- By Daniel W. Drezner
Daniel W. Drezner is professor of international politics at the Fletcher School of Law and Diplomacy at Tufts University and a senior editor at The National Interest. Prior to Fletcher, he taught at the University of Chicago and the University of Colorado at Boulder. Drezner has received fellowships from the German Marshall Fund of the United States, the Council on Foreign Relations, and Harvard University. He has previously held positions with Civic Education Project, the RAND Corporation, and the Treasury Department.
Your humble blogger has not posted about Egypt during the most recent phase of the Great Unpleasantness. This is partly because Marc Lynch knows a lot more about this topic than I do, and mostly because there are only so many variations of saying "Egypt is pretty much f**ked, and U.S. foreign policy in the region is totally f**ked."
The New York Times’ David Kirkpatrick, Alan Cowell, and Rod Nordland do report yet another layer to the worsening situation on the ground:
The judicial authorities in Egypt have ordered the release of former President Hosni Mubarak, who has been detained on a variety of charges since his ouster in 2011, according to state media and security officials on Monday. It remained possible, however, that the authorities would find other ways to keep him in detention and his release did not appear imminent.
Egyptian state media reported that Mr. Mubarak would remain in custody for another two weeks under a previous judicial order before the authorities make a decision on his release. The outcome is likely to be read as a pivotal test of the new government installed by General Abdul-Fattah el-Sisi and its desire to replicate or repudiate Mr. Mubarak’s rule.
The development threatened to inject a volatile new element into the standoff between the country’s military and the Islamist supporters of the deposed President Mohamed Morsi as Egypt entered the sixth day of a state of emergency following a bloody crackdown by the military in which hundreds of people have been killed. (emphasis added)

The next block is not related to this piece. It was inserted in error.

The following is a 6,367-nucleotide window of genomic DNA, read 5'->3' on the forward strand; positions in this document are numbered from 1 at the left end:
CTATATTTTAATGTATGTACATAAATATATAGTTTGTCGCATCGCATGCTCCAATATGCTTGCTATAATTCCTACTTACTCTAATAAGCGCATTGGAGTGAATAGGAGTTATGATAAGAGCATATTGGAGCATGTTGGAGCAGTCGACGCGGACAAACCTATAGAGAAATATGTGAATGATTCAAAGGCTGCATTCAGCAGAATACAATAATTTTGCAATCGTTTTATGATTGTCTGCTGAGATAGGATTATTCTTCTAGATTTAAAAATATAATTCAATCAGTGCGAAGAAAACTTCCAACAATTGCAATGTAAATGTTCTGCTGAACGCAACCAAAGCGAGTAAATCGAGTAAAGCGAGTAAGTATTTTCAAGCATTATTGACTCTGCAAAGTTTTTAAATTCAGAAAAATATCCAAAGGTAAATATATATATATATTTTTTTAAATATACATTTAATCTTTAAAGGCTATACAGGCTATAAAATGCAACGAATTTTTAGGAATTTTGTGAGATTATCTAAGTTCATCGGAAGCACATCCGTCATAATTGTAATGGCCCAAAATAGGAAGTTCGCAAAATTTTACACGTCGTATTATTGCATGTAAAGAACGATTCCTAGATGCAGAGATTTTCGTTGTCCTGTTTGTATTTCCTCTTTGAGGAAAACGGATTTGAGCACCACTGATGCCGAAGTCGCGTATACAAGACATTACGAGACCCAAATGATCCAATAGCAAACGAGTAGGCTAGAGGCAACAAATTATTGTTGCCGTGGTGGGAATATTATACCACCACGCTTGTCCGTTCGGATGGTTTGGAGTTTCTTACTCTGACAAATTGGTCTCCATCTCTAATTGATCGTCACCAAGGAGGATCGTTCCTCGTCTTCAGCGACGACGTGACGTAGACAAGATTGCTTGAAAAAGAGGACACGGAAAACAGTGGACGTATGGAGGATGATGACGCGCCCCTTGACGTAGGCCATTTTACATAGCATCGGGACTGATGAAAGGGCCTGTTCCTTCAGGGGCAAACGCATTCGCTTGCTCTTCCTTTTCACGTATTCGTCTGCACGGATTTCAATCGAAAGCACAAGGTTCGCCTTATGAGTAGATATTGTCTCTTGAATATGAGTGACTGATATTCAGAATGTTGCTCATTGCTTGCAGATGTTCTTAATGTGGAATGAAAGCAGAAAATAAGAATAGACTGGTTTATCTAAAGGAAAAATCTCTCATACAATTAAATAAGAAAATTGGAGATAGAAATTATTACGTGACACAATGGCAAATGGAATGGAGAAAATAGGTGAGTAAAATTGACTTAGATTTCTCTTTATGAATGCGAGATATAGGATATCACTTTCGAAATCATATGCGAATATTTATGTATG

Now, not that there’s anything funny about it, but I confess that I laughed out loud when I read the bolded phrase in that story. See, "threatened to inject a volatile new element" is one of those classic Timesian journalese phrases that occasionally highlights the absurdity of "objective" reporting. I suspect 99% of informed observers would have written, "The development will worsen the standoff…" or "The development will inflame the conflict" or "the development is a massive clusterf**k" or some variation of such — but not the New York Times.
So, anyway… Egypt is pretty much f**ked, and U.S. foreign policy in the region is totally f**ked.
Am I missing anything? Seriously, is there any course of action that the U.S. could take that would improve the situation? Because from David Kirkpatrick, Peter Baker and Michael Gordon’s fascinating backgrounder yesterday on ineffective US/EU pressure on Egyptian authorities, the answer appears to be no.
Hagel and China today; Mubarak to be released?; It was us the whole time! CIA admits to Iranian coup; Meet the Marine major taking on Corps leadership; Why there is so much fog over sarin in Syria; and a bit more.Gordon Lubold
Gordon Lubold is a national security reporter for Foreign Policy. He is also the author of FP's Situation Report, an e-mailed newsletter that is blasted out to more than 70,000 national security and foreign affairs subscribers each morning that includes the top nat-sec news, breaking news, tidbits, nuggets and what he likes to call "candy." Before arriving at FP, he was a senior advisor at the United States Institute of Peace in Washington, where he wrote on national security and foreign policy. Prior to his arrival at USIP, he was a defense reporter for Politico, where he launched the popular Morning Defense early morning blog and tip-sheet. Prior to that, he was the Pentagon and national security correspondent for the Christian Science Monitor, and before that he was the Pentagon correspondent for the Army Times chain of newspapers. He has covered conflict in Iraq, Afghanistan, Pakistan and other countries in South Asia, and has reported on military matters in sub-Saharan Africa, East Asia and Latin America as well as at American military bases across the country. He has spoken frequently on the sometimes-contentious relationship between the military and the media as a guest on numerous panels. He also appears on radio and television, including on CNN, public radio's Diane Rehm and To the Point, and C-SPAN's Washington Journal. He lives in Alexandria with his wife and two children.| Situation Report |